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SATI releases official 2017/18 forecast

First South African table grape estimate of the season points to a drop in volumes

SATI releases official 2017/18 forecast

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South Africa’s table grape export volumes for the 2017/18 season will be down this year as the effect of the ongoing drought in the country’s western growing regions begins to bite.

With this in mind, table grape industry body SATI has erred on the cautious side in its first estimate of the season.

SATI said the export crop is likely to end up between 58.9m cartons and 63m cartons - marginally above the five-year average (2012/13 – 2016/17 seasons) of about 57.9m cartons.

Last year South Africa packed 67.5m cartons of table grapes for the export market. At this stage, according to SATI, it is possible that the 2017/18 crop could be between 4.5m and 8.5m cartons below last year’s export volume.

“Although the Western Cape, with its three production regions, is affected by the persistent drought, the effect on the estimate at a national level is expected to be less pronounced," SATI noted.

This is thanks to a combination of factors, including the climatically diverse industry, increased hectares coming into production, a continued shift to higher yielding new generation varieties and the resilience and ability of table grape farmers to adapt to the different growing conditions.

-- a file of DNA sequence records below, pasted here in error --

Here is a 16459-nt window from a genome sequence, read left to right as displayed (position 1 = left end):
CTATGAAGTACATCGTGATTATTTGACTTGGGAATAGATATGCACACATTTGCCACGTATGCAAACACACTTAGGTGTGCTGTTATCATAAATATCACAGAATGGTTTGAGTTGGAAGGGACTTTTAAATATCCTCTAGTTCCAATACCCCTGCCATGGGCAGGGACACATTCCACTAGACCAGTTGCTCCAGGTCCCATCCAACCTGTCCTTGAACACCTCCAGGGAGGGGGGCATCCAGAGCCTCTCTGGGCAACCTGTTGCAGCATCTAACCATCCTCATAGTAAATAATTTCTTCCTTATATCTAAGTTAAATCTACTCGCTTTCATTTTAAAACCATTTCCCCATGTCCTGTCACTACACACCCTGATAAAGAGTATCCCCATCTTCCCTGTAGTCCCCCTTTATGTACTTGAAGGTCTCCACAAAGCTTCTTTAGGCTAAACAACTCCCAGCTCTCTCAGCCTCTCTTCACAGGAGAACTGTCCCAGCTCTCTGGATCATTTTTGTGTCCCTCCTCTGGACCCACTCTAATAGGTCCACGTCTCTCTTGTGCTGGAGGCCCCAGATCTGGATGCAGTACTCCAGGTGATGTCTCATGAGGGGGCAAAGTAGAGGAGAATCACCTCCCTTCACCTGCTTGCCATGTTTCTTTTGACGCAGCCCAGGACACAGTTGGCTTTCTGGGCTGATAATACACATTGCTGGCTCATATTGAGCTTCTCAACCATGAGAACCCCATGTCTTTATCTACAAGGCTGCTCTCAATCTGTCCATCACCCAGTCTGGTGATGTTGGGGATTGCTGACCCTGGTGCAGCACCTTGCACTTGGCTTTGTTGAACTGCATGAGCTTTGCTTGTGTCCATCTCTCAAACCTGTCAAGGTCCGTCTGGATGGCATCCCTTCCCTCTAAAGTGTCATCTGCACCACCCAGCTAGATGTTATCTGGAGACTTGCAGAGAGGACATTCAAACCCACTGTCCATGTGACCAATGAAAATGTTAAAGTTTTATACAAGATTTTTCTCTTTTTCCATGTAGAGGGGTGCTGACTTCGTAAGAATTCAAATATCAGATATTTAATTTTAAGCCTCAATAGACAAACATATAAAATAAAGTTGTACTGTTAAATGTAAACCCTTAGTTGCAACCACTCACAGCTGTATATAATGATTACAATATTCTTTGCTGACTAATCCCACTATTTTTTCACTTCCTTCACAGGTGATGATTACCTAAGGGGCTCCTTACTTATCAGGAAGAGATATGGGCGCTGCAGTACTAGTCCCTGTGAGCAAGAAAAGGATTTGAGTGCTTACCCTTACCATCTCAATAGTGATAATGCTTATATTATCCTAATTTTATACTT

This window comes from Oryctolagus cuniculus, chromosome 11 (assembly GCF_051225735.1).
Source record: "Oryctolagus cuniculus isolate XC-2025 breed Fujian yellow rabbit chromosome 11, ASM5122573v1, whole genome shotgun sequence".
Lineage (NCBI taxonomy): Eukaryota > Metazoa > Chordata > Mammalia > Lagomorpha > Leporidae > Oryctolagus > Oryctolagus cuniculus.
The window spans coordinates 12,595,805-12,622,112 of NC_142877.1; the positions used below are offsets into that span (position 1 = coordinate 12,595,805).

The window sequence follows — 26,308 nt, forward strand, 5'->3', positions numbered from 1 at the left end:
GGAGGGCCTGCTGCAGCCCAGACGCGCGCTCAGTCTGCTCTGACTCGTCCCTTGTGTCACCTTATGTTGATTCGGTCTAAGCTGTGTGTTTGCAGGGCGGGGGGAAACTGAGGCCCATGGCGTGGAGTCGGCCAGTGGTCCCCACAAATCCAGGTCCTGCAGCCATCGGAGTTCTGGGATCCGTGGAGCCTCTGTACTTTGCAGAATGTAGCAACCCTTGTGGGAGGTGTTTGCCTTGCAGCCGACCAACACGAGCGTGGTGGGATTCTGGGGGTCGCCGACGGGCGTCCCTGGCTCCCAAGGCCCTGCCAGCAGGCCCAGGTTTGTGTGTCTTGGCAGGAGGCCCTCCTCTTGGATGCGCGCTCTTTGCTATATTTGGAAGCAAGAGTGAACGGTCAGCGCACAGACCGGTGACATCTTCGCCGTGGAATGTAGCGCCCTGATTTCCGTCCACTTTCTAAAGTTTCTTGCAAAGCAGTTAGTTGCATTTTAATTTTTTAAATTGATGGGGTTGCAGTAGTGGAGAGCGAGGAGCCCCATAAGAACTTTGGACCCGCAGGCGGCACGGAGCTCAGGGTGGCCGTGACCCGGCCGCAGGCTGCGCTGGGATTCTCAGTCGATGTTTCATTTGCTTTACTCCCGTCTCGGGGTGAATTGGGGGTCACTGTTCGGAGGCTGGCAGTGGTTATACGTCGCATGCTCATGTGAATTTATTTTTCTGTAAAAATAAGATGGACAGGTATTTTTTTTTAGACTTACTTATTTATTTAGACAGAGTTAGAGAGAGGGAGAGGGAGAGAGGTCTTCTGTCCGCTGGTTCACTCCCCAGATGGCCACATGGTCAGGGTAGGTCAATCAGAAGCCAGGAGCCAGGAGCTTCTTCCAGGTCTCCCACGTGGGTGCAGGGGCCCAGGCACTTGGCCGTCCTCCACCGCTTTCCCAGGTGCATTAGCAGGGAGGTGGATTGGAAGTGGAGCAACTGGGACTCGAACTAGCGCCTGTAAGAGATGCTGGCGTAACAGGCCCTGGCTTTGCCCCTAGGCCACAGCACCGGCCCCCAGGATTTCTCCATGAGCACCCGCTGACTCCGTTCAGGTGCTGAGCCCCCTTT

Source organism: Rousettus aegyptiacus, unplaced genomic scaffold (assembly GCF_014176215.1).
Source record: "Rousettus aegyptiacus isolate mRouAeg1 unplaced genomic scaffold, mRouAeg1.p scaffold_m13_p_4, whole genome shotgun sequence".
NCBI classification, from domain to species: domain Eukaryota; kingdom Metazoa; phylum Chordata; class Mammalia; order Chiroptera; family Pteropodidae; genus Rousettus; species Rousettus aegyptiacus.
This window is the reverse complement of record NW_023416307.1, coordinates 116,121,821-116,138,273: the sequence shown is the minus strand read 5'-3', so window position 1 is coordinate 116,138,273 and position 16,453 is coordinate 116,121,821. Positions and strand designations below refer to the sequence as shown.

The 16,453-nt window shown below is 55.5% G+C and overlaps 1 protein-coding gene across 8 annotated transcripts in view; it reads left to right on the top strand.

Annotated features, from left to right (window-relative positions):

“The season has started quite normally from the earliest region, the Northern Provinces Region," SATI continued. "The early regions, which includes the Northern Provinces as well the Orange River Regions, are both unaffected by the drought and estimated to have a slightly bigger harvest than last season. The Orange River region will start about one week later than usual.”

SATI explained that the Olifants River, Berg River and Hex River Regions, which are most affected by the drought and water shortages, are expected to have somewhat lower export volumes, although the crops in the three regions will be in line with the five-year average in each region.

The organisation cautioned that it was still too early to predict what the full effect of the drought would be, and any changes in the present weather conditions would ultimately affect the crop of the two later regions, the Berg River and Hex River Valley. Willem Bestbier, chief executive officer of SATI, said producers would firstly ensure that all programmes and contracted business were satisfied while the continued focus would be on South Africa’s quality offering.

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